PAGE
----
On Tuesday, August 3, Missouri will hold its U.S. Senate primaries. In November, the victors will face off to fill the seat of Christopher “Kit” Bond, a popular Republican senator who has been in office since 1986.
Despite some gruesome sideshows—including the write-in candidacy of mustachioed white supremacist Glenn Miller, whose radio spots must be heard to be believed—the result of Tuesday’s primaries is basically a foregone conclusion. A recent poll of regularly-voting Missourians, conducted by the St. Louis Post-Dispatch and local CBS affiliate KMOV-TV, had secretary of state Robin Carnahan leading her nearest Democratic challenger 87 percent to 5 percent (admittedly with a margin of error of 4 percentage points). In the crowded field for the Republican nomination, we’ve got more of a game on our hands—Representative Roy Blunt’s nearest challenger, Tea Party candidate and state senator Chuck Purgason, has at least managed to break double digits, with 13 percent to Blunt’s 62 percent. 19 percent of likely Republican primary voters remain undecided.
Carnahan and Blunt are both members of Missouri political dynasties. Robin Carnahan’s father, Mel, was governor of Missouri, and unseated incumbent John Ashcroft in the 2000 U.S. Senate race despite having died in a plane crash three weeks before the election. His widow, Jean, served out his term. Robin Carnahan’s brother Russ is a congressman. Roy Blunt’s son Matt served as Missouri secretary of state and then governor; Roy himself is a member of Congress who, as Republican whip, was thought a likely replacement for Tom DeLay as House Majority Leader. Both Blunt and Carnahan have nearly 100 percent name recognition in Missouri—and though voters have been known to confuse which Blunt and which Carnahan are actually on Tuesday’s ballot, the families’ legacies and policy positions are well-known in the state.
If introducing oneself to voters is a major purpose of campaigning in the first place, what will this race actually be about? Post-Dispatch political reporter and columnist Tony Messenger can sum it up in a word: Obama. Missouri bucked its long-cherished reputation as the bellwether state by narrowly choosing McCain in 2008—the President now has a 34 percent approval rating in the state. Proposition C, another August 3 ballot initiative aimed at allowing Missourians to opt out of the federal health insurance mandate, will be the first statewide referendum on the national health care overhaul signed into law in March. With no organized opposition, it looks likely to pass, though most legal experts have told local reporters that the law would have no effect, and is unconstitutional besides. (The Kansas City Star editorial board suggests the measure be rechristened “The Futile Gesture Act.”) Yet its backers hope it can send a message straight from the heartland to the White House.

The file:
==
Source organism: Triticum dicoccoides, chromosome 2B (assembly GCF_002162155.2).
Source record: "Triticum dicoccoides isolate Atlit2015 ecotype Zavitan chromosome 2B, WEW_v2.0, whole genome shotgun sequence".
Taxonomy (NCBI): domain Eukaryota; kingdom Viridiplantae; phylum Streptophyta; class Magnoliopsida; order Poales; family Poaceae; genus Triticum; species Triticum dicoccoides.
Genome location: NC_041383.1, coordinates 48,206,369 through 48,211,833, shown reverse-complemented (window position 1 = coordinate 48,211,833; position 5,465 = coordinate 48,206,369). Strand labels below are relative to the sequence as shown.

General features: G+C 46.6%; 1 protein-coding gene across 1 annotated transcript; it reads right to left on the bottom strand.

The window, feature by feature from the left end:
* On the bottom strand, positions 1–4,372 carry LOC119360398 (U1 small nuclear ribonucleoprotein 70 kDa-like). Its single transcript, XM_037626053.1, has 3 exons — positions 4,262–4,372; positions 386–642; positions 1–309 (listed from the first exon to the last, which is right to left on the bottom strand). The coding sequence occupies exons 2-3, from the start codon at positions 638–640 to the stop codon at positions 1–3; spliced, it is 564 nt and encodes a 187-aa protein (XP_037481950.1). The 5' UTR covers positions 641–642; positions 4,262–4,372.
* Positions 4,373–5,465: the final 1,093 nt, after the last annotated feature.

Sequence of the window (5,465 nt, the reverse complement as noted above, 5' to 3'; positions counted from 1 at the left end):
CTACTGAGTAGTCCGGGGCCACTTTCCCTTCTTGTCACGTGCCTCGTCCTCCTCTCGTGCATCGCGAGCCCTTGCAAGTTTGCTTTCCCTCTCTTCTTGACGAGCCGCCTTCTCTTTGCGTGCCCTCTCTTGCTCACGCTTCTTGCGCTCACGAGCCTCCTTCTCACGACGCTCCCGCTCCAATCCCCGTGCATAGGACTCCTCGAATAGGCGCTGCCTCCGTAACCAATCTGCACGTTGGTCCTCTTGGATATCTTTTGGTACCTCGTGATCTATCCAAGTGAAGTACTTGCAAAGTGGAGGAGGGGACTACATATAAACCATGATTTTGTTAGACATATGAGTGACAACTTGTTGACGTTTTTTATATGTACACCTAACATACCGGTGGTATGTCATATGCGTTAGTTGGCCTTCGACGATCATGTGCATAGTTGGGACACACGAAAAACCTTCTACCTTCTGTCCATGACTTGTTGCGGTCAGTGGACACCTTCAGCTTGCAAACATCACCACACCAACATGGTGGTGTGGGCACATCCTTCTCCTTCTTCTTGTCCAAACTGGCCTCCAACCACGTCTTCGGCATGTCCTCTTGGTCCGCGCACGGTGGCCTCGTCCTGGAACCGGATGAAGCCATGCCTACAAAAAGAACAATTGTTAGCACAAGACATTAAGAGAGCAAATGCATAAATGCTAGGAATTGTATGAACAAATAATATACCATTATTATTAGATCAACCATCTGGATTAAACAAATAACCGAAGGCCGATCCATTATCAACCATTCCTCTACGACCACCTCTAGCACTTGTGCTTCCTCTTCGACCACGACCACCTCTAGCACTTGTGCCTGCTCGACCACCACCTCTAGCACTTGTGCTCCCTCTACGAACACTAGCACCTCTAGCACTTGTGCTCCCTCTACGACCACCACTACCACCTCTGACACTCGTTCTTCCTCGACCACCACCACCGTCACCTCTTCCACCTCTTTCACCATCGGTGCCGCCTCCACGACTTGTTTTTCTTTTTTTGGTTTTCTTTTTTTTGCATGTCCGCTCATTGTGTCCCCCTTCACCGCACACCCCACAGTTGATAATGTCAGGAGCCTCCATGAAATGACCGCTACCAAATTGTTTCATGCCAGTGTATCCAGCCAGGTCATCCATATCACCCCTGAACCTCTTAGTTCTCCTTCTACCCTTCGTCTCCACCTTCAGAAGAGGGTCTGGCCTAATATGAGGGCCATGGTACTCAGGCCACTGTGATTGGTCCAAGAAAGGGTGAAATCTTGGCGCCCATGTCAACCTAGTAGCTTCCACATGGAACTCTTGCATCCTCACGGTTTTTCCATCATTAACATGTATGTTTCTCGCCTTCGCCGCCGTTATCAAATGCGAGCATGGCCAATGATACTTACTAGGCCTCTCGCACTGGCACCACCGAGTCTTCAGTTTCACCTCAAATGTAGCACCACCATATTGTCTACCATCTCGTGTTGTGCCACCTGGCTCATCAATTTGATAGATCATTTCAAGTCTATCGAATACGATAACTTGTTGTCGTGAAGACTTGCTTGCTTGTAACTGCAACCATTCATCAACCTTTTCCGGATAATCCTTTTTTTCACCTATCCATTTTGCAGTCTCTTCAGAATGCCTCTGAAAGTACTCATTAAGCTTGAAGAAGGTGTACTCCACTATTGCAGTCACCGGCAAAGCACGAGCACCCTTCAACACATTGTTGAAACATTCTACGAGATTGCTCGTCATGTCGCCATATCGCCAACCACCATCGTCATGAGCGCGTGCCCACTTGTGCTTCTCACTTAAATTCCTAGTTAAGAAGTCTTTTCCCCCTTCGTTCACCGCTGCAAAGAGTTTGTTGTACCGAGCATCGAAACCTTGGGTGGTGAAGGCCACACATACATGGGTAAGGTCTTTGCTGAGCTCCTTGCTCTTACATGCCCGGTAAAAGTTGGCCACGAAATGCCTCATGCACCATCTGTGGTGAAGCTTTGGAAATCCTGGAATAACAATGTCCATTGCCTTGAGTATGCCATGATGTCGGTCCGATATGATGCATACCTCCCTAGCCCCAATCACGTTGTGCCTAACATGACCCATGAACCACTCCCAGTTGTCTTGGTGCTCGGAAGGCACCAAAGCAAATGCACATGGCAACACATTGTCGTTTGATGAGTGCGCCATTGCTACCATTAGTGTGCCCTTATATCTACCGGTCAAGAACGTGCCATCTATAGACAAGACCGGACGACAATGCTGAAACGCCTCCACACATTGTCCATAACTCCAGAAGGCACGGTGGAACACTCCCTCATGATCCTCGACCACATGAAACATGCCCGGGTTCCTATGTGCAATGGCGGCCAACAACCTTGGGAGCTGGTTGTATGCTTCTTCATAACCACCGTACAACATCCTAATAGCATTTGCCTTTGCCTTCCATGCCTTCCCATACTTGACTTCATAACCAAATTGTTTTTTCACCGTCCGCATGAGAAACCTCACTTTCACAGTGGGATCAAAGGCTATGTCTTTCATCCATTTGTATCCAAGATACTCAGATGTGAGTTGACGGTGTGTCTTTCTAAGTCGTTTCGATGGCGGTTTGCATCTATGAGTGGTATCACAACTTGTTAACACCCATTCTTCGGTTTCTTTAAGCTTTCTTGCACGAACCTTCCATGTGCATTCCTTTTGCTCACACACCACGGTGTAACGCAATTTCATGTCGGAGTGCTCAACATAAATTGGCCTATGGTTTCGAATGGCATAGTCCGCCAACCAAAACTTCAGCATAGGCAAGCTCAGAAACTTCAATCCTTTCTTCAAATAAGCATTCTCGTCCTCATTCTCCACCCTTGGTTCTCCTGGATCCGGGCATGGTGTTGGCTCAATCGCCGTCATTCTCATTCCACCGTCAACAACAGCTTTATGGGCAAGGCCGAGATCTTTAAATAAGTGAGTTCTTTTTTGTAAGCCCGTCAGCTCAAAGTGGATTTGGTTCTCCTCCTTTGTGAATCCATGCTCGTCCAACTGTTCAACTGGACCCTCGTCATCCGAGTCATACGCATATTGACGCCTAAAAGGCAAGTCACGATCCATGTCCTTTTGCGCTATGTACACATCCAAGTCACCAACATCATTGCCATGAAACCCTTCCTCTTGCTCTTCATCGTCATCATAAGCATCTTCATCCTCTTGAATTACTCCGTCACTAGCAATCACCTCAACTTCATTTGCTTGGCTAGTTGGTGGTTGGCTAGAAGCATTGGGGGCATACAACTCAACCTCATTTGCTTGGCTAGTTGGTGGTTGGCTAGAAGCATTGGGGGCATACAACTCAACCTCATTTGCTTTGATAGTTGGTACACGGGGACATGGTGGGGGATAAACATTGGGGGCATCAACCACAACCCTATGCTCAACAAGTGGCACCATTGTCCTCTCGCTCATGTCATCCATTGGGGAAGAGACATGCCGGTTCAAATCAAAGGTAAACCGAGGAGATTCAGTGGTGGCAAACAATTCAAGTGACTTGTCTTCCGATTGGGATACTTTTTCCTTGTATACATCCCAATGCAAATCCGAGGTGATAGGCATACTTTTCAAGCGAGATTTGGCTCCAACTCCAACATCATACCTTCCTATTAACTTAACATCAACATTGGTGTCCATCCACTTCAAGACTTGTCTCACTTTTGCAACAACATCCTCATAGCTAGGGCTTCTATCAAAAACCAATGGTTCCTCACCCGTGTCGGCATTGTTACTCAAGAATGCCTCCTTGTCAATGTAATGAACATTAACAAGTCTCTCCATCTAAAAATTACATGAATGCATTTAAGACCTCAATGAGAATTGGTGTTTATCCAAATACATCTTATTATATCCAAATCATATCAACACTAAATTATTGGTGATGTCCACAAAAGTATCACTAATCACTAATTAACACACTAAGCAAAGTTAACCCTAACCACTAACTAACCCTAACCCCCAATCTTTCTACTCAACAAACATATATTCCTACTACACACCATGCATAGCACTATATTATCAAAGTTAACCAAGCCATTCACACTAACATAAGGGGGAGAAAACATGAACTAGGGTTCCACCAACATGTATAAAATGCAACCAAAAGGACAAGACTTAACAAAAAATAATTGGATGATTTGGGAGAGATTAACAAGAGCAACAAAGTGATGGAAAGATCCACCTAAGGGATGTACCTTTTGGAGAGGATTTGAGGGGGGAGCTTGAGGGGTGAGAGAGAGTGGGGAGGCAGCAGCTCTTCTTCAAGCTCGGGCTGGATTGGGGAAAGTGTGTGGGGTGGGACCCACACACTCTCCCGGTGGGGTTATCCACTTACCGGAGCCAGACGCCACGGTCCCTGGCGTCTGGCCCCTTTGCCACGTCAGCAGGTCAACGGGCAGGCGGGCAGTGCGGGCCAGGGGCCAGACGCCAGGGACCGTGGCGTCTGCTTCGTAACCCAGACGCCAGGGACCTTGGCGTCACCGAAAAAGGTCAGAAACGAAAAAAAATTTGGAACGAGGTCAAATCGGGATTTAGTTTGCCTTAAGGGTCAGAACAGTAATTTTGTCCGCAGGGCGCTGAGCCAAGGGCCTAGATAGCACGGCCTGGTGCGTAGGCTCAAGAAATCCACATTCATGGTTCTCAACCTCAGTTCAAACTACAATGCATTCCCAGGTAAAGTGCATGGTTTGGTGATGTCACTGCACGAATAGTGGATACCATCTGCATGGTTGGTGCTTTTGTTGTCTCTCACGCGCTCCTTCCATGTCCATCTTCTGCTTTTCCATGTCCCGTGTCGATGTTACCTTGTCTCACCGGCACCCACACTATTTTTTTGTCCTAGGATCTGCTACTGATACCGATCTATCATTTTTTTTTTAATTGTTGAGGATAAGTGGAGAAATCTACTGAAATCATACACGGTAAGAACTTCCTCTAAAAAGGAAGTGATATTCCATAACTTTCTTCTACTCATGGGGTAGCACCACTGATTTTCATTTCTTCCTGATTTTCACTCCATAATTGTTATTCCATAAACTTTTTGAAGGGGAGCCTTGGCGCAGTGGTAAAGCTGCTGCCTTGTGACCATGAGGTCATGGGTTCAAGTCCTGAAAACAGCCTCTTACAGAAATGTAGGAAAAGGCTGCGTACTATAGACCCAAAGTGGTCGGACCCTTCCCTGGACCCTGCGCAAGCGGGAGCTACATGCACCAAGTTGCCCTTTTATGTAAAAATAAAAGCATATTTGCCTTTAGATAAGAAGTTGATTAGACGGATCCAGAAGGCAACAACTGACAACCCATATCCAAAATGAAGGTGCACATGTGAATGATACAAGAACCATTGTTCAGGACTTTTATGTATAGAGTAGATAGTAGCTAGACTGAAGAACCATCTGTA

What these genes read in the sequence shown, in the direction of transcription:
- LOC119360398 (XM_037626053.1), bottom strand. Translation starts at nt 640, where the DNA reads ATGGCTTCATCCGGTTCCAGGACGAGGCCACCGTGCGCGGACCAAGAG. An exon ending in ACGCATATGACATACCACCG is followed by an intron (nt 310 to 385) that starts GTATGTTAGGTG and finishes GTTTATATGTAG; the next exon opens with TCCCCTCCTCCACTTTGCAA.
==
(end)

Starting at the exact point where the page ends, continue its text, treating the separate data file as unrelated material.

Messenger has covered Missouri politics for over a decade for newspapers in Columbia and Springfield, and for the past two years for the St. Louis Post-Dispatch. Recently he told CJR three things he knows about this Senate race that you oughta. His thoughts, edited and condensed, appear below.
1. A Blunt/Carnahan matchup will serve as a conduit for national issues.
The fact that the Blunts and the Carnahans are both dynasties to some degree allows voters to focus on other issues. Neither candidate can really do anything to increase their name recognition. Carnahan is such a name that’s been around in Missouri politics for so long, longer than Blunt; within the Democratic Party it’s sort of a revered name but not necessarily with Republicans. Matt Blunt, the former governor, was not very popular at the end of his term, which hurts Roy Blunt a little bit, but the Blunts are still very popular with Republicans. To the extent that family associations damage either candidate, they sort of cancel each other out.